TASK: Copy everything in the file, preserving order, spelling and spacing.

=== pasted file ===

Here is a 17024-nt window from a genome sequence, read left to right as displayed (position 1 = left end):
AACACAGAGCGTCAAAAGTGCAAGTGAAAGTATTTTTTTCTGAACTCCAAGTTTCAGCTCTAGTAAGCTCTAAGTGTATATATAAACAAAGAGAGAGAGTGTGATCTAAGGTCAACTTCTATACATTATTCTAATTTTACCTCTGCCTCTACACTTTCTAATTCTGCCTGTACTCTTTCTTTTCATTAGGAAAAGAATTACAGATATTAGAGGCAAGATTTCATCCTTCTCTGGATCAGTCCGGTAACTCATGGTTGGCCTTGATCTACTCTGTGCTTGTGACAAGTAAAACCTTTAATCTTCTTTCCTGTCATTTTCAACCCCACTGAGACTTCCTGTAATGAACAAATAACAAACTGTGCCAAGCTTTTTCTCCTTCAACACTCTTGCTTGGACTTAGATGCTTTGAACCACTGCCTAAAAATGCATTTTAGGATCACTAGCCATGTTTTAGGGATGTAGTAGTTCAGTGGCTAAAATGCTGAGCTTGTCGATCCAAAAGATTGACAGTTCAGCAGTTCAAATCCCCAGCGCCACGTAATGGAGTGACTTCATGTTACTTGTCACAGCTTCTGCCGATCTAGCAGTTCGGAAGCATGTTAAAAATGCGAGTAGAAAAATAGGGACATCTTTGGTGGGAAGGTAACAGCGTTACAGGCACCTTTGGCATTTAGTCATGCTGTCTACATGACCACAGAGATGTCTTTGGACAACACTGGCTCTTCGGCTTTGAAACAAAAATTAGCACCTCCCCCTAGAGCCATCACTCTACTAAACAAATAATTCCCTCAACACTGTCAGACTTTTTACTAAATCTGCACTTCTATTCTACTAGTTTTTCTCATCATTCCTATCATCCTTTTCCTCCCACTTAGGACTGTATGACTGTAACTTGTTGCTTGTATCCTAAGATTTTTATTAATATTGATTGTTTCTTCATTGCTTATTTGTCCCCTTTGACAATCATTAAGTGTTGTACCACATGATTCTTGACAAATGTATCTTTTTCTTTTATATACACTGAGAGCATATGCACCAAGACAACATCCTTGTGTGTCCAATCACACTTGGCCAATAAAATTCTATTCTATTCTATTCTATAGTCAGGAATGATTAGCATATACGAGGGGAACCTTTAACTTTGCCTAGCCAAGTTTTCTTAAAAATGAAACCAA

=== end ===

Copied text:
Here is a 17024-nt window from a genome sequence, read left to right as displayed (position 1 = left end):
AACACAGAGCGTCAAAAGTGCAAGTGAAAGTATTTTTTTCTGAACTCCAAGTTTCAGCTCTAGTAAGCTCTAAGTGTATATATAAACAAAGAGAGAGAGTGTGATCTAAGGTCAACTTCTATACATTATTCTAATTTTACCTCTGCCTCTACACTTTCTAATTCTGCCTGTACTCTTTCTTTTCATTAGGAAAAGAATTACAGATATTAGAGGCAAGATTTCATCCTTCTCTGGATCAGTCCGGTAACTCATGGTTGGCCTTGATCTACTCTGTGCTTGTGACAAGTAAAACCTTTAATCTTCTTTCCTGTCATTTTCAACCCCACTGAGACTTCCTGTAATGAACAAATAACAAACTGTGCCAAGCTTTTTCTCCTTCAACACTCTTGCTTGGACTTAGATGCTTTGAACCACTGCCTAAAAATGCATTTTAGGATCACTAGCCATGTTTTAGGGATGTAGTAGTTCAGTGGCTAAAATGCTGAGCTTGTCGATCCAAAAGATTGACAGTTCAGCAGTTCAAATCCCCAGCGCCACGTAATGGAGTGACTTCATGTTACTTGTCACAGCTTCTGCCGATCTAGCAGTTCGGAAGCATGTTAAAAATGCGAGTAGAAAAATAGGGACATCTTTGGTGGGAAGGTAACAGCGTTACAGGCACCTTTGGCATTTAGTCATGCTGTCTACATGACCACAGAGATGTCTTTGGACAACACTGGCTCTTCGGCTTTGAAACAAAAATTAGCACCTCCCCCTAGAGCCATCACTCTACTAAACAAATAATTCCCTCAACACTGTCAGACTTTTTACTAAATCTGCACTTCTATTCTACTAGTTTTTCTCATCATTCCTATCATCCTTTTCCTCCCACTTAGGACTGTATGACTGTAACTTGTTGCTTGTATCCTAAGATTTTTATTAATATTGATTGTTTCTTCATTGCTTATTTGTCCCCTTTGACAATCATTAAGTGTTGTACCACATGATTCTTGACAAATGTATCTTTTTCTTTTATATACACTGAGAGCATATGCACCAAGACAACATCCTTGTGTGTCCAATCACACTTGGCCAATAAAATTCTATTCTATTCTATTCTATAGTCAGGAATGATTAGCATATACGAGGGGAACCTTTAACTTTGCCTAGCCAAGTTTTCTTAAAAATGAAACCAA